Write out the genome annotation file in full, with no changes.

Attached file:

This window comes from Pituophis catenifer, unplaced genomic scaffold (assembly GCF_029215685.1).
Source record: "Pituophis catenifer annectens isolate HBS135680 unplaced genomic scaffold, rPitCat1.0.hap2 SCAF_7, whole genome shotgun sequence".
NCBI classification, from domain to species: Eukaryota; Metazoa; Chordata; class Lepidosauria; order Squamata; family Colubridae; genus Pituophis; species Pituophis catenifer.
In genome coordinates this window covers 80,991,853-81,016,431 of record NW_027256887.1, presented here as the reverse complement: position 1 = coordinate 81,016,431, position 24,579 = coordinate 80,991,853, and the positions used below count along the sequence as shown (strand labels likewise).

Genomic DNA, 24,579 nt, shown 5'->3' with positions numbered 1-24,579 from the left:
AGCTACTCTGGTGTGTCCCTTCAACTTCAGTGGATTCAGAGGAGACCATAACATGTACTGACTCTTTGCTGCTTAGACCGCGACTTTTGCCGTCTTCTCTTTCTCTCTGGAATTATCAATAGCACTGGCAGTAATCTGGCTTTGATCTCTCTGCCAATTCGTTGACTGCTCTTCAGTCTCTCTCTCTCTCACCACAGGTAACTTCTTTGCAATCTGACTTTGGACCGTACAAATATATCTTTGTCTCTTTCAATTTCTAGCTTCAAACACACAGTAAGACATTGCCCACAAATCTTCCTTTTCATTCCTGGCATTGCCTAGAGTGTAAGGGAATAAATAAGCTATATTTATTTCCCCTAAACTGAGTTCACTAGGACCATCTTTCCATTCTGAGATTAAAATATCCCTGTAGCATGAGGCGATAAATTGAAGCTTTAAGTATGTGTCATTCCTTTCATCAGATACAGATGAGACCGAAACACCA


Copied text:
This window comes from Pituophis catenifer, unplaced genomic scaffold (assembly GCF_029215685.1).
Source record: "Pituophis catenifer annectens isolate HBS135680 unplaced genomic scaffold, rPitCat1.0.hap2 SCAF_7, whole genome shotgun sequence".
NCBI classification, from domain to species: Eukaryota; Metazoa; Chordata; class Lepidosauria; order Squamata; family Colubridae; genus Pituophis; species Pituophis catenifer.
In genome coordinates this window covers 80,991,853-81,016,431 of record NW_027256887.1, presented here as the reverse complement: position 1 = coordinate 81,016,431, position 24,579 = coordinate 80,991,853, and the positions used below count along the sequence as shown (strand labels likewise).

Genomic DNA, 24,579 nt, shown 5'->3' with positions numbered 1-24,579 from the left:
AGCTACTCTGGTGTGTCCCTTCAACTTCAGTGGATTCAGAGGAGACCATAACATGTACTGACTCTTTGCTGCTTAGACCGCGACTTTTGCCGTCTTCTCTTTCTCTCTGGAATTATCAATAGCACTGGCAGTAATCTGGCTTTGATCTCTCTGCCAATTCGTTGACTGCTCTTCAGTCTCTCTCTCTCTCACCACAGGTAACTTCTTTGCAATCTGACTTTGGACCGTACAAATATATCTTTGTCTCTTTCAATTTCTAGCTTCAAACACACAGTAAGACATTGCCCACAAATCTTCCTTTTCATTCCTGGCATTGCCTAGAGTGTAAGGGAATAAATAAGCTATATTTATTTCCCCTAAACTGAGTTCACTAGGACCATCTTTCCATTCTGAGATTAAAATATCCCTGTAGCATGAGGCGATAAATTGAAGCTTTAAGTATGTGTCATTCCTTTCATCAGATACAGATGAGACCGAAACACCA